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A Bias-variance Tradeoff in Human Decision-making

Wednesday, April 18, 2018

4:00 PM-5:30 PM

BIOMED Seminar

A Bias-variance Tradeoff in Human Decision-making

Joshua Gold, PhD
Department of Neuroscience
University of Pennsylvania

Decisions often benefit from learned expectations about the sequential structure of the evidence upon which the decisions are based. In this talk, I will present behavioral and theoretical findings indicating that individual variability in this learning process can reflect different implicit assumptions about sequence complexity, which leads to measurable performance tradeoffs.

Specifically, for a task requiring decisions about noisy and changing evidence, human subjects with more flexible, history-dependent choices (low bias) had greater trial-to-trial choice variability (high variance). In contrast, subjects with more history-independent choices (high bias) were more predictable (low variance). We accounted for this range of behaviors using models in which assumed complexity was encoded by the size of the hypothesis space over the latent rate of change of the evidence.

The most parsimonious model used a biologically plausible sampling algorithm in which the range of sampled hypotheses governed an information bottleneck that gave rise to a bias-variance tradeoff. This tradeoff, which is well known in machine learning, may also have broad applicability to human decision-making.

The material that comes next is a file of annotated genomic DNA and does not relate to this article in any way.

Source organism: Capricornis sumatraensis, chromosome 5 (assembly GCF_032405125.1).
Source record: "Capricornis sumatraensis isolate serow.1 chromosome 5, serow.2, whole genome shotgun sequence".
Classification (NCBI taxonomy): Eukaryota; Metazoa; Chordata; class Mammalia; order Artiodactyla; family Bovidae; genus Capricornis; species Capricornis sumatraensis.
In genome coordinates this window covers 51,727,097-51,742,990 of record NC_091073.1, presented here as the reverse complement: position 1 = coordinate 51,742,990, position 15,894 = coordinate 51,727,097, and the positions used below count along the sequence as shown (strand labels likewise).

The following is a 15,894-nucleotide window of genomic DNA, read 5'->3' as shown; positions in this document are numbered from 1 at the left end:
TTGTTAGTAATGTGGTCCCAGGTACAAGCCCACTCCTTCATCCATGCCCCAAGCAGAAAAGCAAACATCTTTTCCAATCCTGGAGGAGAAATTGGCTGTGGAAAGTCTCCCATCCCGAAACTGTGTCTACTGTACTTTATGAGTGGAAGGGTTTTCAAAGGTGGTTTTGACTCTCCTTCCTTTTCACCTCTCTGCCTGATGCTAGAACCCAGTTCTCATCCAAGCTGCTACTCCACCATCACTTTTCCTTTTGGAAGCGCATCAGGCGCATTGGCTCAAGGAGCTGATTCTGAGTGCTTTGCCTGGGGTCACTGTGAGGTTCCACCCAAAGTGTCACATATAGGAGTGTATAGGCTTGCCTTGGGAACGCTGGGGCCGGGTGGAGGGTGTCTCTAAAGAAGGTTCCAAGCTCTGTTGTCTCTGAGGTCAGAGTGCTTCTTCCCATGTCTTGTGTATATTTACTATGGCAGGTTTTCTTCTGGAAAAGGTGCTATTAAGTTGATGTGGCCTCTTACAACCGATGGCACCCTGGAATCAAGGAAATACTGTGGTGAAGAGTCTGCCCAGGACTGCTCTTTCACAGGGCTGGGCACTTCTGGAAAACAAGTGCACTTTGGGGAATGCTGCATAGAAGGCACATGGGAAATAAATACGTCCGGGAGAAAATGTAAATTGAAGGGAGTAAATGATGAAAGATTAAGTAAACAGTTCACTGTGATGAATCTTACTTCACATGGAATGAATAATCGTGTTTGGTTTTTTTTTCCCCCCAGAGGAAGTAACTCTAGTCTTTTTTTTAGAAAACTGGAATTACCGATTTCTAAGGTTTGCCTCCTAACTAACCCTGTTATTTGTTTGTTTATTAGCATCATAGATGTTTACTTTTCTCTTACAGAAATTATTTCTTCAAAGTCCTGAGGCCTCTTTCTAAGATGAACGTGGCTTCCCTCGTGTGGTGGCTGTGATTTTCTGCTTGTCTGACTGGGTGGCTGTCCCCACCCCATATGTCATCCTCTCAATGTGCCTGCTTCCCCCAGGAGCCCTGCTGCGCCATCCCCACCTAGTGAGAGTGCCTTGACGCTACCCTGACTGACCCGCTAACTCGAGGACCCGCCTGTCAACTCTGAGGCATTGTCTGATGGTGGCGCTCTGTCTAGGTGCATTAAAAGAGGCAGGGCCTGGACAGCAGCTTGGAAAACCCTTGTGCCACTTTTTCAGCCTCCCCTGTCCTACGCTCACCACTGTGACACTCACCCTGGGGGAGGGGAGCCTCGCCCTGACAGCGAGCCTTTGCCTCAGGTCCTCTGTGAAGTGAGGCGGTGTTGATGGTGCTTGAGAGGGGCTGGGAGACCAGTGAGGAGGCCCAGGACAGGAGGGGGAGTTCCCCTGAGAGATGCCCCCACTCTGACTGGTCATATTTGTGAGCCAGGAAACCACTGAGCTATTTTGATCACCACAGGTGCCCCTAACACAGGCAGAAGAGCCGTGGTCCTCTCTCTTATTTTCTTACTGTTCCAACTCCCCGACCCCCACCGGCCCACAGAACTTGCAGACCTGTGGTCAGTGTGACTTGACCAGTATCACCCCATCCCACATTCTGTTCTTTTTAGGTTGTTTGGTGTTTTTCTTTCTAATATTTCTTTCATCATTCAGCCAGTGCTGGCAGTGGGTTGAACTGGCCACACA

Joshua Gold, PhD, is a Professor in the Department of Neuroscience, Co-Director of the Computational Neuroscience Initiative, and Chair of the Neuroscience Graduate Group at the University of Pennsylvania.

Dr. Gold received his undergraduate degree from Brown University, where he worked with Dr. Mark Bear. He received his PhD in Neuroscience from Stanford University, where he worked with Dr. Eric Knudsen. He then completed his postdoctoral work at the University of Washington in the lab of Dr. Mike Shadlen. At Penn, Dr. Gold's lab continues to study the neural basis of decision-making, with a focus on understanding how the brain learns to use past experiences to optimize decisions in order to achieve specific goals. 

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Papadakis Integrated Sciences Building (PISB), Room 120


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